To really get rid of files, at least to the point where they are not recoverable, fiurst erase them, then save new data on top of them, then run the disk optimizer. After that, erase the files agin, run the disk optimizer again after all of the stuff is erased, then save new stuff, such as large picture files, until the memory is full. By rearranging the memory segments and then writing new stuff in them, and doing the whole sequence a few times, anything that could possibly be recovered would be small chunks of a file at most. Sort oof like the "shred and burn "process, except less pollution.
Cabe, I was not inferring that dban is intended for phones. I was replying to the posts about old laptops and PC hard drives being stored just to keep the data safe. At least I thought that was where I replied.
I researched dban a few years ago when I needed to wipe a PC hard drive for my employer. That was one of the best free versions available. From all that I found it can be comparable to (quite) expensive commercial versions as well government methods of data wiping. It depends on the level of erase that you desire and how long you want it to take as to how effective the wipe. It is not as thorough as a government wipe, but pretty darn close for a freeware application and more than likely good enough to recycle your HDD.
I do not believe DBAN can effectively wipe personal data off cell-phones. IE: contact info, text messages, etc. The free storage space, maybe. There is no other way I have seen that can NSA-level clean cell-phones/smartphones. I often read of people buying phones and such off Ebay and restoring all the "deleted" files. So, I never plan on selling a phone like that.
This BlackBelt option is definitely filling a need. I am surprised others are not joining the game.
I think Elizabeth's question is a good one: just how different is this from other software methods, which are notoriously incomplete, vs destroying the drive itself. Can you give us, or point us to, a more detailed technical description of how it works?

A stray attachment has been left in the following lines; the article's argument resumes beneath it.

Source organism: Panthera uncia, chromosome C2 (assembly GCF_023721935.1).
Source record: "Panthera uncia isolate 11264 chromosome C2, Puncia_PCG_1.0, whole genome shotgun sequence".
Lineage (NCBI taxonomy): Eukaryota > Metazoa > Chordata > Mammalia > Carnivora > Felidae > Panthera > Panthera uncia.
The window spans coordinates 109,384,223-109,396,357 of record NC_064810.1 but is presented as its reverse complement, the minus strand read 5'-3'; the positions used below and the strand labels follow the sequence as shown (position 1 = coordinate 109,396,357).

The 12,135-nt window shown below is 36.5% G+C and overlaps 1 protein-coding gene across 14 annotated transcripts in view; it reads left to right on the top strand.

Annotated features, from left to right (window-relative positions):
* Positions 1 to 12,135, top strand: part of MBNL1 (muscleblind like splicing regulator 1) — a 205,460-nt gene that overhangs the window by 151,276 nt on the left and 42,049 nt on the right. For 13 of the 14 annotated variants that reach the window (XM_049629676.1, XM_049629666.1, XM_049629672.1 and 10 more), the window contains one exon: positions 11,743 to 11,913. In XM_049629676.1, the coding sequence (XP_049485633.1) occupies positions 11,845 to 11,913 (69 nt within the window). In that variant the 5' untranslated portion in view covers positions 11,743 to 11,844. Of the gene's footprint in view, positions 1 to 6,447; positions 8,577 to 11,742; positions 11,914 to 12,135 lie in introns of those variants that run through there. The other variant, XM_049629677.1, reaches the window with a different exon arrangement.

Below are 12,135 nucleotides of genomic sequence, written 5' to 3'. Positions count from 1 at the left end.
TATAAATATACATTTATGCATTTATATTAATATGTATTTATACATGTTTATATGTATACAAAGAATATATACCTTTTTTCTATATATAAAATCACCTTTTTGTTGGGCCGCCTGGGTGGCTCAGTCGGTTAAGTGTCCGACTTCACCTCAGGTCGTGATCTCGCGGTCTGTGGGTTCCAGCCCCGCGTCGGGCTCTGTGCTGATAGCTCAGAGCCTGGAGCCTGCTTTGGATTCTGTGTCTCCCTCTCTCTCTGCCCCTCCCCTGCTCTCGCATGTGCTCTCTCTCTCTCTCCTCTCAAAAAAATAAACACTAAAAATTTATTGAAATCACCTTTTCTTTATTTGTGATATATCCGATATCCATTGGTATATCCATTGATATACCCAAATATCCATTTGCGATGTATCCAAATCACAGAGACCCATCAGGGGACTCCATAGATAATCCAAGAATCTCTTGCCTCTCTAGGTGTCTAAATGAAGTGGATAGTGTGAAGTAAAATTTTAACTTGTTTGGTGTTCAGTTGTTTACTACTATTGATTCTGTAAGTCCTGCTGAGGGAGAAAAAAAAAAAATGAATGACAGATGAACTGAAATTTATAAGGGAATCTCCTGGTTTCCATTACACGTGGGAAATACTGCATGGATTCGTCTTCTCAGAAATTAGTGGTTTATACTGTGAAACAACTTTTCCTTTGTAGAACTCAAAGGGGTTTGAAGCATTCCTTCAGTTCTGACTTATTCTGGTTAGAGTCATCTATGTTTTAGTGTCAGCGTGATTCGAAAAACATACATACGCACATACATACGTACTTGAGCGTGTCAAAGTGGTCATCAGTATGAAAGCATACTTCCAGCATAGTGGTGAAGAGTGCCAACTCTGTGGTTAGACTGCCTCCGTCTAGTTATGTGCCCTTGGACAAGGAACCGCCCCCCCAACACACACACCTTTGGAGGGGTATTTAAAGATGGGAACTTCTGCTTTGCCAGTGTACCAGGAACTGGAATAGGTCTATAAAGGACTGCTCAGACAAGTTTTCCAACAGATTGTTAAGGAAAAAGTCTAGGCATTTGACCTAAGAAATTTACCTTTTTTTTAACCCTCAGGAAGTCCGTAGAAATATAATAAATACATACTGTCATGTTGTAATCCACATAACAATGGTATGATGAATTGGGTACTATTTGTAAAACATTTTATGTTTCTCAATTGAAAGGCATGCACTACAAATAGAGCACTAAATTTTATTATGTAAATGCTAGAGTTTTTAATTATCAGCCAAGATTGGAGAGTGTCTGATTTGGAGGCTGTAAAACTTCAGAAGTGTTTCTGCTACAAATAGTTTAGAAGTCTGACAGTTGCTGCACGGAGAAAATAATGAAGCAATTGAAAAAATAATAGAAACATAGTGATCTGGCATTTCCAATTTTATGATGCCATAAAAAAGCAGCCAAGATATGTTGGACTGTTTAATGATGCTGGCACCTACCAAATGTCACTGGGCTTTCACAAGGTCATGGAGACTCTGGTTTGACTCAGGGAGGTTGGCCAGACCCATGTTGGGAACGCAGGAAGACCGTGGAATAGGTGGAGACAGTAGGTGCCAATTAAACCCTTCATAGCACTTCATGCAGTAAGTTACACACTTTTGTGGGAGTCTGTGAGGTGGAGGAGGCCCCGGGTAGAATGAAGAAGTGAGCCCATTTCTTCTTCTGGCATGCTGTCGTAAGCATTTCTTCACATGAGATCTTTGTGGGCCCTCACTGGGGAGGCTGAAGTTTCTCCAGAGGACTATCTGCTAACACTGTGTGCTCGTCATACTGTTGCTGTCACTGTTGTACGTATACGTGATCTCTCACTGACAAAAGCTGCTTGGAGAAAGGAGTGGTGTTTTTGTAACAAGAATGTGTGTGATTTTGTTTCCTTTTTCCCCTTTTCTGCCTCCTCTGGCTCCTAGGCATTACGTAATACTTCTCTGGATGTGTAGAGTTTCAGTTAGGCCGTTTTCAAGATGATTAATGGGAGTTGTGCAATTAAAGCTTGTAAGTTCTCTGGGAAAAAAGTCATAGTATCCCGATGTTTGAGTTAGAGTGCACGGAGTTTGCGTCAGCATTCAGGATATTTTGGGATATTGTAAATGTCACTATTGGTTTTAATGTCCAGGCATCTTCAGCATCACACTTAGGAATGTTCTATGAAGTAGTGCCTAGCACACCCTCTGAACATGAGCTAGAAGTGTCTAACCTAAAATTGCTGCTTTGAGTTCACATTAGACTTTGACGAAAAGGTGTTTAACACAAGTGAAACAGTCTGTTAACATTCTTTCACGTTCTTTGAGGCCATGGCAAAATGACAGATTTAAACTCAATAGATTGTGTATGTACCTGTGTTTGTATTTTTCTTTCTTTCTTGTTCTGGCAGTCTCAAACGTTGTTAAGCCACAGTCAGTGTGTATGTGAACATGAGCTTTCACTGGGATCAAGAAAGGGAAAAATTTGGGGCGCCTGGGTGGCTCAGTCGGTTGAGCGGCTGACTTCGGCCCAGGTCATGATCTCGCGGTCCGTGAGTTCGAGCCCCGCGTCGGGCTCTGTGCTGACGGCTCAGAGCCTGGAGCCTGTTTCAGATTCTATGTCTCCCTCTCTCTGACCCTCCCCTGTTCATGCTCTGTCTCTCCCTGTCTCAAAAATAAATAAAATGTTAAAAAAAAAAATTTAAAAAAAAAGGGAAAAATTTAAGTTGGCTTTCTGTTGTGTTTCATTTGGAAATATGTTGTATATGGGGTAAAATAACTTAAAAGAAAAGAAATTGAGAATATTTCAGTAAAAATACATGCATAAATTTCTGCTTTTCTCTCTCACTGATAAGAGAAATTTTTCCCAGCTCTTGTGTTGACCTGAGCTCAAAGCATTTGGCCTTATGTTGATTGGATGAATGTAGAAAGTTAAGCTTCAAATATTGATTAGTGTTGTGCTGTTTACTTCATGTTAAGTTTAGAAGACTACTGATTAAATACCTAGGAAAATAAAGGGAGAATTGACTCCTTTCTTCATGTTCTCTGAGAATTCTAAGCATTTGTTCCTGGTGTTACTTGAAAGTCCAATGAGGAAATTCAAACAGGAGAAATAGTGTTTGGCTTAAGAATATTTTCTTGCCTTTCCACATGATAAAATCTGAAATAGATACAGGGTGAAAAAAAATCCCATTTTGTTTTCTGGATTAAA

I don't think this technology is designed for computer hard drives. Their marketing blurb indicates it is for phones and possibly tablets which use flash memory. I think the only reliable way to prevent data from being recovered from a disc drive is to spike it, then give it to your grand-children and ask them to take extra care in handling it, then burn-it. Flash drives are designed to be fairly robust and until now there were few if any product capable of completely defeating the built-in protection. If you dispose of your cell-phone or tablet, you cannot be absolutely sure the data is erased using any of the device's controls, so this product is a significant step forward.
Cabe, I'll have to try this out. I hate to admit it but I have a couple old laptops and phones where this has been the problem in getting rid of them. Normally I have damaged the hard drive to make sure that no one could get personal information but this is obviously a much better solution. Thanks.
In his keynote address at the RAPID 2015 conference last week, Made In Space CTO Jason Dunn gave an update on how far his company and co-development partner NASA have come in their quest to bring 3D printing to the space station -- and beyond.
On Memorial Day, Americans remember the sacrifices the US armed forces have made, and continue to make, in service to the country. All of us should also consider the developments in technological capabilities and equipment over the years that contribute to the success of our military operations.
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